But now, Casey is going into her last year of high school, and she asked me to take her senior pictures.  Oh my, how she's grown up in those three years!  We photographed her at the Northport marina, in the village by the flower boxes, in a cherry orchard, and ended up among the sunflowers.

Casey was as lovely and photogenic as the flowers themselves.  Her beautiful smile brightened each of the nearly 400 pictures I shot.  She's in the process of visiting and choosing her college now, and I'm certain she'll be successful wherever she ends up.  (Go, Western!)

As we wandered the field thick with blossoms, I couldn't help but feel the passage of time since first meeting Casey.

Life moves along so fast it's easy to miss important moments unless one stays mindful to the whole process.

Thursday, August 1, 2019


I’d been over the Robbins Bridge a few times when the Sabin Dam was first being dismantled, but I hadn’t been back in a while.

With Airport Road so clogged with traffic this summer, I’ve begun taking Hammond to Keystone to Cass to get to the other side of town.  I had my camera with me, so on one of those trips, I decided to stop in the parking lot just above the Robbins Bridge and take some pictures.

As part of the Boardman River Dams Ecosystem Restoration Project, three dams were set to be removed.  In 2012 the Brown Dam was removed; in 2017, the Boardman Dam was removed.  In the fall of 2018, the Sabin Dam and Powerhouse were removed.  The purpose of the project was to find the natural river bottom and divert the Boardman back to its original course.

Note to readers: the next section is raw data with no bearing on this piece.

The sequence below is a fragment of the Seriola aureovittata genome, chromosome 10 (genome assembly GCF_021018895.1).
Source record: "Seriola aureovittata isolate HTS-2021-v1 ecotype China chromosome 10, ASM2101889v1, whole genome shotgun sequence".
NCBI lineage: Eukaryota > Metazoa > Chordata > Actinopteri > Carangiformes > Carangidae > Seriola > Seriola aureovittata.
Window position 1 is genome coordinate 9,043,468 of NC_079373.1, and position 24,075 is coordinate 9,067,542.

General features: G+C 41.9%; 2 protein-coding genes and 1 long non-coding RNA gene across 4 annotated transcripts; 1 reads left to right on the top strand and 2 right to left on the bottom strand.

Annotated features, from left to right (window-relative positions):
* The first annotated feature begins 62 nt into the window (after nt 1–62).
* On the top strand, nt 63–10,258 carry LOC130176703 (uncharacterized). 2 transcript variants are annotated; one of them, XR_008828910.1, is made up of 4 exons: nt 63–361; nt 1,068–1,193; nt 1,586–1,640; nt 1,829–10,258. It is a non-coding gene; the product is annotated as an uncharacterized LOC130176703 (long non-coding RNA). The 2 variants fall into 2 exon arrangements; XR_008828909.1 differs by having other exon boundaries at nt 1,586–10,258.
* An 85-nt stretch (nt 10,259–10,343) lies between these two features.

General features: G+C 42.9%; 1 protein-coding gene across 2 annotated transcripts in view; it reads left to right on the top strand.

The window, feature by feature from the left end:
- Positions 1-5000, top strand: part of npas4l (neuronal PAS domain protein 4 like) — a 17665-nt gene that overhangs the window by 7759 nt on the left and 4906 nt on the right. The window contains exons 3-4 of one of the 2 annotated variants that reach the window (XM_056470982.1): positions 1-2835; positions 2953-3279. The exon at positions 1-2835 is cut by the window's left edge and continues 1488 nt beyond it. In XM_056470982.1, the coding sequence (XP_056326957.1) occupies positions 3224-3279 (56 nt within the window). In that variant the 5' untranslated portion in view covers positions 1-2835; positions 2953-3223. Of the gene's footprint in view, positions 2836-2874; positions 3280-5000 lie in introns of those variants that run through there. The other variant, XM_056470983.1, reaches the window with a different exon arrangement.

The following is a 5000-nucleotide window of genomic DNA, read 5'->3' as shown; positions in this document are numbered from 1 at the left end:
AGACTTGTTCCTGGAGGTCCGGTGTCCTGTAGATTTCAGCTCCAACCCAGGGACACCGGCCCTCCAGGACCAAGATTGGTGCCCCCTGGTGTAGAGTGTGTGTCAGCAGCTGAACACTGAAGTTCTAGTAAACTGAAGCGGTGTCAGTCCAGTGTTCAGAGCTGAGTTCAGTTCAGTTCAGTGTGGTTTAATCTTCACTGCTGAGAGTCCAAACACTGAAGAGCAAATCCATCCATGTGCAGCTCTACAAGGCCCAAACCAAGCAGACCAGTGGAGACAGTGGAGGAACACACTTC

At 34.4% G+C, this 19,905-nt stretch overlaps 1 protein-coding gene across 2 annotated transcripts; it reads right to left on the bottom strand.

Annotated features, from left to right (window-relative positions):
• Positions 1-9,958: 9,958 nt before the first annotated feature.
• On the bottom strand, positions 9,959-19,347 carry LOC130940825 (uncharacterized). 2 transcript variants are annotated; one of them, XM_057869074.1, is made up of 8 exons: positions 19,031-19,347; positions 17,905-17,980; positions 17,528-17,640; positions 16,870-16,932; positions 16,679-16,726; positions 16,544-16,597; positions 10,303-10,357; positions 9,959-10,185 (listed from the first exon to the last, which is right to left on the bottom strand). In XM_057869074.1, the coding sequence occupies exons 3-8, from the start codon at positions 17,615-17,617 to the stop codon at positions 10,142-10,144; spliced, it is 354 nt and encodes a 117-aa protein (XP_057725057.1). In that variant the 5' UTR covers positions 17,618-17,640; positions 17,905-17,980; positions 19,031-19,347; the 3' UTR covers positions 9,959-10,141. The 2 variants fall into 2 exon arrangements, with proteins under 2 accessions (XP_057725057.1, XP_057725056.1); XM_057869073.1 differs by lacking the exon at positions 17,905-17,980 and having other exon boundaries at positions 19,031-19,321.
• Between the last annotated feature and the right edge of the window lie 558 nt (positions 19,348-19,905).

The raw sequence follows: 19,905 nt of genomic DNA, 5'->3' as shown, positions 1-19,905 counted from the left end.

With that process completed, fish passage would be restored to Grand Traverse Bay.  Additionally, there would be reestablished wetlands as well as native plant areas.  Wood and sediment would also be able to move freely through the river system.  The new river will also be able to better handle the high water that has come with climate change.  It will take three to five years for the whole ecosystem to return to life.

As I watched the new river flowing under and beyond the bridge, I was fascinated by the whole project, which was completed through a partnership with the Army Corp of Engineers and the Grand Traverse Band.  From my perspective, I saw that the river had some fast-flowing rapids and wondered if kayakers were already traveling the new river.

In researching this topic, one part that especially interested me was an entry in the Grand Traverse Journal that told the story of Jack Robbins, who owned a farm in the Boardman Valley on Cass Road.   The whole river restoration effort was aided by a historical map that Robbins had tucked away in his farmhouse.  Robbins shared the map with the Army Corps of Engineers, and it was instrumental in helping them return the river to its original channel and restore the banks.  Surely, that is why this bridge has been named the Robbins Bridge.

I stood at the far end of the bridge and watched the river flow its historic, natural channel after being impounded for over a hundred years.  It was an amazing scene to watch, but the story doesn’t end here.

In the past, any mucky sediment was held back and managed by the dam.  Now, with the river flowing freely, larger amounts of sediment can travel down the river, especially in this early phase of the restoration.  One such sediment disbursement contributed to the formation of a delta at the South end of Boardman Lake.  At first, this caused some concern, but the rush of sediment is expected to settle down and create a new wetland complex.  This interface between the river and the lake over time will create new fish and wildlife habitats.

Already, there have been sightings of a Snowy Egret, a Great Blue Heron, and some Green Herons at the new Boardman Lake Delta.  I missed seeing and photographing those beauties, but the morning I went, I got to see a turtle and a couple of mallards.  I'm sure I will see more species in the future.